Monday, 23 April 2012

Dealing with Challenging Behaviour

A 1 day training course designed for trainers and staff working in the health and social care sectors who might be faced with behaviour issues from service users.


In the health and social care sectors you can encounter a wide variety of behaviour which can significantly affect the quality of the lives of those involved. Our Dealing with Challenging Behaviour course has been designed to help you have a better understanding of challenging behaviour and to develop ways to deal with it. You will become familiar with different types of challenging behaviour, learn to identify some of the factors that cause this behaviour and identify likely trigger points in service users.

The course consists of 7 sessions:

Session 1 Identifying Types of Challenging Behaviour
Session 2 The Impact of Challenging Behaviour
Session 3 Knowing the Potential Causes of Challenging Behaviour
Session 4 Recognising Early Warning Signs
Session 5 Remaining in Control
Session 6 Understanding Restraint
Session 7 Strategies to Encourage Positive Behaviour

Here is a sample activity from our Dealing with Challenging Behaviour course:


Session 1 - Identifying Types of Challenging Behaviour


Acts of challenging behaviour can be categorised as follows:

  • Non-compliance
  • Physical
  • Verbal
  • Self-harming
  • Behaviour directed at property
  • Sexualised

Thinking about the service users you or your staff work with, what acts of challenging behaviour might be witnessed? What category do these acts fall in to?


Dealing with Challenging Behaviour is a 1 day course delivered at your premises. It is available throughout the UK with costs starting from just £350 for a group of 8.

If you would like to book this course or require more details please visit our webiste at  www.garybedingfield.co.uk


“I first contacted Gary Bedingfield Training Services in the hopes of finding a training session that would meet some of our employee training requirements. I had previously contacted several other training facilities who were unable to help.
Within minutes of our conversation Gary was able to establish the exact training course for us. We found our training experiences with Gary Bedingfield Training Services to be excellent. Not only was the session delivered on-site, but it was also designed specifically to meet our needs all at a very competitive rate. We would have no hesitation in using Gary’s services in the future and would highly recommend his services.”
June Petrie
Service & Quality Manager
Carewatch (Grampian)


Saturday, 21 April 2012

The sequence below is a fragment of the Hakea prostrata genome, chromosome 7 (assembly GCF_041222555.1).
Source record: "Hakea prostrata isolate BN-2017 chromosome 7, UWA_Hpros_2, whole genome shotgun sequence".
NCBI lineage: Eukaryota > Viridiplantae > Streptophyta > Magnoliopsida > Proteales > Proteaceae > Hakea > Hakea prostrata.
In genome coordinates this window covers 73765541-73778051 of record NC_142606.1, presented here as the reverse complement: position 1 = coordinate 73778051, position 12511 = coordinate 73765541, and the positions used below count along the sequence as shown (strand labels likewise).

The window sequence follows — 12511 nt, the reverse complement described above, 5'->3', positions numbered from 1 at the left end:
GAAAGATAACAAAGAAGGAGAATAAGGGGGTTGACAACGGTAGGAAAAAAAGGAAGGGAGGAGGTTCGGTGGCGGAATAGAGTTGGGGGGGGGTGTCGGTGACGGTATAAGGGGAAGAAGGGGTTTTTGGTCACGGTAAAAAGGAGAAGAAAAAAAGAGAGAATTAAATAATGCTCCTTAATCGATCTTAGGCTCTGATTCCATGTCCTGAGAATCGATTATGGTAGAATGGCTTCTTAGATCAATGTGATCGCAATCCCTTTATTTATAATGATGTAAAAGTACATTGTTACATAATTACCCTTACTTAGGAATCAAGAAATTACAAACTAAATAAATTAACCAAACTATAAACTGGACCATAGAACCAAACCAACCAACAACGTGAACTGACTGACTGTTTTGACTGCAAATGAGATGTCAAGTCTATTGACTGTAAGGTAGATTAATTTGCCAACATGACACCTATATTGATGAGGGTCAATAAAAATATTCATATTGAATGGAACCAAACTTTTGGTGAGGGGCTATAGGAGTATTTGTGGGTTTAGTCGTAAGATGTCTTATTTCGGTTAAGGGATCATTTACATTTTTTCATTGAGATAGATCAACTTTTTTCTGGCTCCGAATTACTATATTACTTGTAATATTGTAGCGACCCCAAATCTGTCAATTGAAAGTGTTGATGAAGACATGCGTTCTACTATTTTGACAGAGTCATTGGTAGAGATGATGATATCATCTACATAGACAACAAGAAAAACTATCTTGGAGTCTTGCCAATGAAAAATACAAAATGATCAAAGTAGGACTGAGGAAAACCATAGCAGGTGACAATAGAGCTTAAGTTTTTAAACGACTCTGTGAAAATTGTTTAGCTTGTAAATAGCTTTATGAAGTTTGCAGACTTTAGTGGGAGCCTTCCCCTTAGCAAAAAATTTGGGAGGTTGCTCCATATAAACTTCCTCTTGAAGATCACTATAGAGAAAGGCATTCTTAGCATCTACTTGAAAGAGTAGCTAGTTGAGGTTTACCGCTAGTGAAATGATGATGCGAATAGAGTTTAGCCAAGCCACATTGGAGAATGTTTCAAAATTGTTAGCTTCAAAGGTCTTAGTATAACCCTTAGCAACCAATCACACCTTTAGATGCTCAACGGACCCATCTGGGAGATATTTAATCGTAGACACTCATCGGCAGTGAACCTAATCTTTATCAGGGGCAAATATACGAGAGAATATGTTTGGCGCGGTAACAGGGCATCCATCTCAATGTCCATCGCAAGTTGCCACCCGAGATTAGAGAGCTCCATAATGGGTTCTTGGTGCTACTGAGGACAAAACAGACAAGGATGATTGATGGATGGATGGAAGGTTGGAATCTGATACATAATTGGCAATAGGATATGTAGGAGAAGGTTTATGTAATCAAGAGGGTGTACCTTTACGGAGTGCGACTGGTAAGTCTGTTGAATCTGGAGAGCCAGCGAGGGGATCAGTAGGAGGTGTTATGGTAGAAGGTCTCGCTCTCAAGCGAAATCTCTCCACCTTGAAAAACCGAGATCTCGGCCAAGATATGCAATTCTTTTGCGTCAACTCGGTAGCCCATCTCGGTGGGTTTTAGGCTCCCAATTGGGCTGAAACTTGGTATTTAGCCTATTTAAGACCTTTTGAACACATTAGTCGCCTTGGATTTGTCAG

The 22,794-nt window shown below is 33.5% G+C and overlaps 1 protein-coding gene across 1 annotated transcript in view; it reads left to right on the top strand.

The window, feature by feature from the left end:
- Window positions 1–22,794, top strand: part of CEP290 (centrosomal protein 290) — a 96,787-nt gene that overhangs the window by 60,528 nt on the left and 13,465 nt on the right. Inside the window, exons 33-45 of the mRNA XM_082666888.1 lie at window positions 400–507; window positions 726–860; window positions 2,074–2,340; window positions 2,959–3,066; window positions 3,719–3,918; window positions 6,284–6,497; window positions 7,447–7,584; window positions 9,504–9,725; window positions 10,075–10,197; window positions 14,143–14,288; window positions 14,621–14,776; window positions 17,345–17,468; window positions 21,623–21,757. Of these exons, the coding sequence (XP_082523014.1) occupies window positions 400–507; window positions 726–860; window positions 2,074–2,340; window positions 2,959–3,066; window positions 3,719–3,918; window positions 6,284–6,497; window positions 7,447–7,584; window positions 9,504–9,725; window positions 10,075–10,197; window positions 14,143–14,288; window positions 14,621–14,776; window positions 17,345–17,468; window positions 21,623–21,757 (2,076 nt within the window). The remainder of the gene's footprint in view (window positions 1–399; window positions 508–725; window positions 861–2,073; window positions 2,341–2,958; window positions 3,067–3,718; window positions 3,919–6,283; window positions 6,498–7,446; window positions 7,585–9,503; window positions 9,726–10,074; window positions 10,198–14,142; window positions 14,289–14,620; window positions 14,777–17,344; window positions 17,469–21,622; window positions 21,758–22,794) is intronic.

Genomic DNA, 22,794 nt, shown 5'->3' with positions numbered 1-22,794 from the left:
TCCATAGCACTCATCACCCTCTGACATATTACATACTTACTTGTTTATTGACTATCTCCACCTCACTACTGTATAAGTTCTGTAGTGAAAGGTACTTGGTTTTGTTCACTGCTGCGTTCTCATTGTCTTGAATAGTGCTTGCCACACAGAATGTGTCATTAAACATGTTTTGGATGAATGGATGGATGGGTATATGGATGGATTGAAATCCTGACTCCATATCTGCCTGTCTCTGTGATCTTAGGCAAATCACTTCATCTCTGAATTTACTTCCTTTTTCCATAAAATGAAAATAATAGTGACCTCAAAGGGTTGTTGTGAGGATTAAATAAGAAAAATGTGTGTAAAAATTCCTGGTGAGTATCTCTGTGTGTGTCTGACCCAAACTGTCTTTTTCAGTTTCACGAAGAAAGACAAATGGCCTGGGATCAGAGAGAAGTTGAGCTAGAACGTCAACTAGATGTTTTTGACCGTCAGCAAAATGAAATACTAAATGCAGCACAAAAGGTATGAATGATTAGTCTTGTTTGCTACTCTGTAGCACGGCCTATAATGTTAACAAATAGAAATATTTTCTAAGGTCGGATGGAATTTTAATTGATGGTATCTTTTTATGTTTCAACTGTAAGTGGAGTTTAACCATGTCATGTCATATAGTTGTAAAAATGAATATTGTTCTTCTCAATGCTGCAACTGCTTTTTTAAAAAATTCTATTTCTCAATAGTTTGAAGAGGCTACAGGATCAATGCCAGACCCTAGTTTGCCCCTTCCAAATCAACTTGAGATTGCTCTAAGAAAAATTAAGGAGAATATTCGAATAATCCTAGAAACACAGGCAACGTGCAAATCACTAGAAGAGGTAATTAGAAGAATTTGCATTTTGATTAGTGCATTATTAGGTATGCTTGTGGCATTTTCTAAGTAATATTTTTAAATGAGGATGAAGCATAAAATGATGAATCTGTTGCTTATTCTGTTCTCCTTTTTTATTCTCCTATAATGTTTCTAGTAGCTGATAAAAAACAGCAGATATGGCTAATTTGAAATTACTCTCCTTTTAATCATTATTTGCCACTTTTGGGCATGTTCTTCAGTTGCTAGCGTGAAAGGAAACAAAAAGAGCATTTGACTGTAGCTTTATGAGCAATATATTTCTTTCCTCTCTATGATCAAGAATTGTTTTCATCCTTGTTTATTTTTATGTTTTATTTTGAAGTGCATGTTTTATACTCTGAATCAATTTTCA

Writing Successful Spec Letters


Because at least 75% of jobs are never advertised the speculative approach (contacting employers who are not currently advertising vacancies) is a very important part of looking for employment.

A Hook

The best approach to use is to try to find a reason why you are contacting the organisation. This is called a “hook” and gives added value and purpose to your enquiry. When looking for something to use as a hook, you might consider:

• Companies that are opening new premises
• Companies that have won a new contract
• Companies that are launching a new product or service
• Companies that have recently been featured in national/local newspapers or on TV

The first paragraph of your letter should answer 4 questions – why you want to work for them, what you’re looking for, what you’re offering and why they should care.

Here is an example of an opening paragraph you could use:

Having recently read about the impressive new warehouse facility you are opening in Glasgow, I am writing to outline my extensive experience as a Dispatch Assistant. I believe I possess the skills and expertise necessary to make a significant contribution to your organisation.

No Hook

If you are unable to find a suitable hook, then you can use the following approach:

Having carefully researched your business and its position within the market, I am writing to outline my extensive experience as a Dispatch Assistant. I believe I possess the skills and expertise necessary to make a significant contribution to your organisation.

Or:

Having recently completed my SVQ Level 2 in Childcare, I believe I possess the skills and experience necessary to make a significant contribution to your organisation.

Or:

Are you looking for a valuable combination of honesty, reliability and hard work? Then my work background will definitely interest you.

Here is a complete spec letter using a hook:




You can learn more about our writing spec letters on our Speculative Letters That Work course or on our Let's Get That Job! course.